It is easy enough to say that, in the Internet of Things, things will have identities. (It must be easy because every identity management vendor appears to be saying it). Toothbrushes, toasters, jet engines, HVAC units -- each will all have an identity.
But just what does a thing having an identity mean? To explore that, let’s think about what having an online identity means for ourselves. Consider three key online use cases that involve identity: sending an email, logging into a website, and authorizing a website to access your information stored elsewhere.
When we send an email to a friend or colleague, we enter the person's address into our email client, type the message content and then click send. Our mail provider's servers, based on the domain of the target address, determine how to route that message to the corresponding server at the other end, where it can be subsequently retrieved and then read.
We don’t think about it, but the @ in the email address implies that email works across email providers. (It didn’t initially. There were islands of email.) There is significant invisible (to us) resolution infrastructure making that interoperability happen. Similar magic happens when we enter a website address into the browser URL bar -- the name format that we find convenient in referring to websites is not what the IP network uses -- and lots of invisible infrastructure works to resolve between the two.
Depending on the use case, things may require the same sort of cross-domain interoperable addressing. How we name things will matter, and in the absence of a single global registry of such names, we will need mechanisms to match entries between multiple similar registries. When we log into a website, we (typically) present a username and a password -- both established with the website in a previous registration step. The site compares the presented password to its copy and if the two copies match, grants us access to the corresponding account data.
Human evolution & SSO
For humans, passwords are challenging. Evolution has wired us to find it easier-to-remember gossip and stories about hunting bison than strings of characters, so we cheat by choosing the shortest and easiest to recall we can get away with. Federated Single Sign On (SSO) systems replace passwords with standardized security tokens, which are issued by some other website to which the user actually directly logged on, and so serve to mitigate a full password explosion.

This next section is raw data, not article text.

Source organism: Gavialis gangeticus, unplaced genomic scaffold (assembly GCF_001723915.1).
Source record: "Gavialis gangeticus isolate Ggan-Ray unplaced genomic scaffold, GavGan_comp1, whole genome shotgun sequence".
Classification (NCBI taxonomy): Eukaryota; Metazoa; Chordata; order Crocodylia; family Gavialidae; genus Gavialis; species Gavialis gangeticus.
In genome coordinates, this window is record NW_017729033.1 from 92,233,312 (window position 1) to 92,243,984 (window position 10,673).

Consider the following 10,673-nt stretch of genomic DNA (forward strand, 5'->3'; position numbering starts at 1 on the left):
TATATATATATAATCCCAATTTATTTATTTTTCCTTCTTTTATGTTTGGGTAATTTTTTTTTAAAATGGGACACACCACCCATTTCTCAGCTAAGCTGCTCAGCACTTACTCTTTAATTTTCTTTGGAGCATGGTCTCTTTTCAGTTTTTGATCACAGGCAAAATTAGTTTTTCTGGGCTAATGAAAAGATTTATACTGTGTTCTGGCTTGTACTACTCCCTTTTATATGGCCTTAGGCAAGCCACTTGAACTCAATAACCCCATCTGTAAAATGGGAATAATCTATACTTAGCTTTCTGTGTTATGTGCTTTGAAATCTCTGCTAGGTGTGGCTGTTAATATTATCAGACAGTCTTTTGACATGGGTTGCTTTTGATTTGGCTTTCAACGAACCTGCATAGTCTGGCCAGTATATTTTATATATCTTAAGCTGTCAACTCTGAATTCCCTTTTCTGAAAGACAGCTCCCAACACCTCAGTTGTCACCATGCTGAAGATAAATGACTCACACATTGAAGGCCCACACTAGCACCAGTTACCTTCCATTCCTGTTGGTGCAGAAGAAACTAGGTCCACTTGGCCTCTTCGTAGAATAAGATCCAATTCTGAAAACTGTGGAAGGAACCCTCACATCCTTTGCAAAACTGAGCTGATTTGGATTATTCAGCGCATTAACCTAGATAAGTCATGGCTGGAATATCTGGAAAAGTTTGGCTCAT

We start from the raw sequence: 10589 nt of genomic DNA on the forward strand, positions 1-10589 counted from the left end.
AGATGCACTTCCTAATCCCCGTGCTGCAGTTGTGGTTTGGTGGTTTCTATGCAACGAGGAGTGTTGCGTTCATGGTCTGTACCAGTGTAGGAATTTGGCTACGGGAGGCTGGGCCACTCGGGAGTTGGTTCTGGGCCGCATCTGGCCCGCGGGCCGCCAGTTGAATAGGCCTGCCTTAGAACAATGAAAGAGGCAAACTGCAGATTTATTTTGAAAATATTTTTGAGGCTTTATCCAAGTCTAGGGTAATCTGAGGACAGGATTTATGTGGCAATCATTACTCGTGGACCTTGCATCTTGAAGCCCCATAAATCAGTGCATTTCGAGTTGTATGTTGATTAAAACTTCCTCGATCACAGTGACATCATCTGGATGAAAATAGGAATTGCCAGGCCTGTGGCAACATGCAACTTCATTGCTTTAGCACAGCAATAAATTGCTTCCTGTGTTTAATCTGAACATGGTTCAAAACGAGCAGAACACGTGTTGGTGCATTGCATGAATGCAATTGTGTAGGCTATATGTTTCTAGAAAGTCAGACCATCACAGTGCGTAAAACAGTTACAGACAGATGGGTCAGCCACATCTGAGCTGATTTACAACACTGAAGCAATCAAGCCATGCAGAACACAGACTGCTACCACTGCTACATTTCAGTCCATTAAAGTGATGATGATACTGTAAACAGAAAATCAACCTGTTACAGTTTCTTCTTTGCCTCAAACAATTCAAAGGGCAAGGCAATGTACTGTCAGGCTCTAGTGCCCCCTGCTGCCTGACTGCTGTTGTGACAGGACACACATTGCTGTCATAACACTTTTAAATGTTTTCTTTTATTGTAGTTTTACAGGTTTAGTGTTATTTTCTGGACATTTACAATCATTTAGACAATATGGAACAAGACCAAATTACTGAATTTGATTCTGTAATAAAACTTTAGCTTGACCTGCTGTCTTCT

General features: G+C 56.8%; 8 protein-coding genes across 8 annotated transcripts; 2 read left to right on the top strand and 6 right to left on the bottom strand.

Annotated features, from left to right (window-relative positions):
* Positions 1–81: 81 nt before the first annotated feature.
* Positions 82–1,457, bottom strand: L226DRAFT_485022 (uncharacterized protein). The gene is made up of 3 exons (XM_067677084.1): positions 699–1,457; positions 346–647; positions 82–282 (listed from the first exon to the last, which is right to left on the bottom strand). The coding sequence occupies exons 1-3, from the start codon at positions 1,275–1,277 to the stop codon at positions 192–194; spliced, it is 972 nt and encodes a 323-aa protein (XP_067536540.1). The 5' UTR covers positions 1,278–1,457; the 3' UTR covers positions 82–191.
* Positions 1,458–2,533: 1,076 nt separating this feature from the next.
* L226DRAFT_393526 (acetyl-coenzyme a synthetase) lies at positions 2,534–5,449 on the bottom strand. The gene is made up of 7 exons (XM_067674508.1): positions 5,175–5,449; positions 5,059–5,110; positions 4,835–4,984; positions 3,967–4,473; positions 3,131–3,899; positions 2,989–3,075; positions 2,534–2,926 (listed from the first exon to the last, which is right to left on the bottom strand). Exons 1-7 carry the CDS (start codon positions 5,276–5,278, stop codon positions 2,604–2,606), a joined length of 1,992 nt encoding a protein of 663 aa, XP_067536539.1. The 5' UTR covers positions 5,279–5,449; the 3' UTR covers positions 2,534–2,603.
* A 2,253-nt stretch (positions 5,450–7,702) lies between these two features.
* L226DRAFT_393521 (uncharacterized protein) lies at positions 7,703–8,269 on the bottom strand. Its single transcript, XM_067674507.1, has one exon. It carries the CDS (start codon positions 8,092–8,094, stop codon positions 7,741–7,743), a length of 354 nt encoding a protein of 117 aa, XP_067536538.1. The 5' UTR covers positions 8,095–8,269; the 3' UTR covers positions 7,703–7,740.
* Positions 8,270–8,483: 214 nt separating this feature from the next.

Things will also need to login to each other, to local gateways, or perhaps to cloud servers. They will do so by including some sort of secret authentication credential on their messages to those other actors. The SSO model is also relevant to things, but not because of a thing’s limited memory. Things would have no problem remembering passwords like "[email protected]" But even for things, passwords are less than ideal. Would a thing need to establish and store a different password for every other party it might interact with? If so, the resulting cache of passwords would be an attractive target for hackers.
The federation model will be relevant to things because it will allow things to authenticate to other actors in different trust domains, i.e. to actors with which the thing does not have a direct relationship. In a federated world, things will directly authenticate to some authentication authority (perhaps on the cloud) with an existing credential and receive back in response a different (authentication) token to be used to authenticate to other actors. This model would, as an example, allow a Nest thermostat to send a "close" message to a garage door controller from a different manufacturer if it sensed the temperature dropping.
Another common identity use case these days is for a website to ask us for permission to access our account information stored at another website, the data flowing through API calls. To do so, the requesting website must be able to present some sort of proof to the API endpoint that it is acting with our consent. The current best-practice model has the requesting site asking the user to consent to the hosting site with a security token that represents the user's consent for some operation (e.g. read the user's Google calendar) to be performed against the API.
That dynamic may also be relevant to the IoT. Many things will be operating on behalf of a particular human, or set of humans. For example, my Fitbit Flex sends my step data up to the Fitbit cloud, not some other user's data. That relationship could be captured and expressed via the delegated authorization model. The user would facilitate the issuance of a security token from the Fitbit cloud to the device. This token would then be used on subsequent API calls to identify to the cloud the combination of thing and user. Also important, this model allows the relationship to be broken when appropriate, such as if the Flex were lost, stolen, or sold.
Like us, things will have identities. They will have identifiers and addresses and will need to be authenticated. They may even act on behalf of particular users.
Patrick Harding is responsible for the Ping Identity product and technology strategy. He brings more than 20 years of software development, networking infrastructure, and information security to the role, which includes oversight of the Office of the CTO and Ping Labs.